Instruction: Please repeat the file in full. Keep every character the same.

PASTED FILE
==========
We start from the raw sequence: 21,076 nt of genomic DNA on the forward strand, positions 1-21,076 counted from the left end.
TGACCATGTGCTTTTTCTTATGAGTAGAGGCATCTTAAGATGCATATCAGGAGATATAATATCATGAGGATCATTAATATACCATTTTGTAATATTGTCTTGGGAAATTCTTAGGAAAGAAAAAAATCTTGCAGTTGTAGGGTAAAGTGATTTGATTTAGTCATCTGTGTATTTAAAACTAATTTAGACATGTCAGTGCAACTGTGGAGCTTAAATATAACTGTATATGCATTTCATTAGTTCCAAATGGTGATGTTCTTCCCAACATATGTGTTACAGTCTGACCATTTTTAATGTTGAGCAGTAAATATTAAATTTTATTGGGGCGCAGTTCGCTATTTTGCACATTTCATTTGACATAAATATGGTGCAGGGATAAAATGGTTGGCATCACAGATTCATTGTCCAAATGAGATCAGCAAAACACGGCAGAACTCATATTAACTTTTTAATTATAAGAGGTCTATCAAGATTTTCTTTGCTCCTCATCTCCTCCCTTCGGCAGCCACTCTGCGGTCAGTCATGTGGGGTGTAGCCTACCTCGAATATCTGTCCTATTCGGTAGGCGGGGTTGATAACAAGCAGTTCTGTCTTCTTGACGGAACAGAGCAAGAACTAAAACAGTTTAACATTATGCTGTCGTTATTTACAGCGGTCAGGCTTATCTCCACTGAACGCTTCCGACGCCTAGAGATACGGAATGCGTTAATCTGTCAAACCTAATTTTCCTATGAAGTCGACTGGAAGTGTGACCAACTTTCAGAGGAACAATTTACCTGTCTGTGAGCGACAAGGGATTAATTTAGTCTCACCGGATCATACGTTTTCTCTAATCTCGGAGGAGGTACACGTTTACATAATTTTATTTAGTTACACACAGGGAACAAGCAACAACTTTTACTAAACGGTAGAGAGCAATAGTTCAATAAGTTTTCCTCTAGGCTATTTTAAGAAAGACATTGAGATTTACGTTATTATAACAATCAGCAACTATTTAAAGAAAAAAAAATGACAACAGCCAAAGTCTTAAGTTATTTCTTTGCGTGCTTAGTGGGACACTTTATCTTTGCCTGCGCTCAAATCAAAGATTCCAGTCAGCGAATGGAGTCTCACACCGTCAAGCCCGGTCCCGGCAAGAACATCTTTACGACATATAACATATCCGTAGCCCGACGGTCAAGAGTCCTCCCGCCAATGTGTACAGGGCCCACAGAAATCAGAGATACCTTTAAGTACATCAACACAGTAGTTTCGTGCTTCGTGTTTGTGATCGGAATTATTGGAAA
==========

We start from the raw sequence: 21,076 nt of genomic DNA on the forward strand, positions 1-21,076 counted from the left end.
TGACCATGTGCTTTTTCTTATGAGTAGAGGCATCTTAAGATGCATATCAGGAGATATAATATCATGAGGATCATTAATATACCATTTTGTAATATTGTCTTGGGAAATTCTTAGGAAAGAAAAAAATCTTGCAGTTGTAGGGTAAAGTGATTTGATTTAGTCATCTGTGTATTTAAAACTAATTTAGACATGTCAGTGCAACTGTGGAGCTTAAATATAACTGTATATGCATTTCATTAGTTCCAAATGGTGATGTTCTTCCCAACATATGTGTTACAGTCTGACCATTTTTAATGTTGAGCAGTAAATATTAAATTTTATTGGGGCGCAGTTCGCTATTTTGCACATTTCATTTGACATAAATATGGTGCAGGGATAAAATGGTTGGCATCACAGATTCATTGTCCAAATGAGATCAGCAAAACACGGCAGAACTCATATTAACTTTTTAATTATAAGAGGTCTATCAAGATTTTCTTTGCTCCTCATCTCCTCCCTTCGGCAGCCACTCTGCGGTCAGTCATGTGGGGTGTAGCCTACCTCGAATATCTGTCCTATTCGGTAGGCGGGGTTGATAACAAGCAGTTCTGTCTTCTTGACGGAACAGAGCAAGAACTAAAACAGTTTAACATTATGCTGTCGTTATTTACAGCGGTCAGGCTTATCTCCACTGAACGCTTCCGACGCCTAGAGATACGGAATGCGTTAATCTGTCAAACCTAATTTTCCTATGAAGTCGACTGGAAGTGTGACCAACTTTCAGAGGAACAATTTACCTGTCTGTGAGCGACAAGGGATTAATTTAGTCTCACCGGATCATACGTTTTCTCTAATCTCGGAGGAGGTACACGTTTACATAATTTTATTTAGTTACACACAGGGAACAAGCAACAACTTTTACTAAACGGTAGAGAGCAATAGTTCAATAAGTTTTCCTCTAGGCTATTTTAAGAAAGACATTGAGATTTACGTTATTATAACAATCAGCAACTATTTAAAGAAAAAAAAATGACAACAGCCAAAGTCTTAAGTTATTTCTTTGCGTGCTTAGTGGGACACTTTATCTTTGCCTGCGCTCAAATCAAAGATTCCAGTCAGCGAATGGAGTCTCACACCGTCAAGCCCGGTCCCGGCAAGAACATCTTTACGACATATAACATATCCGTAGCCCGACGGTCAAGAGTCCTCCCGCCAATGTGTACAGGGCCCACAGAAATCAGAGATACCTTTAAGTACATCAACACAGTAGTTTCGTGCTTCGTGTTTGTGATCGGAATTATTGGAAA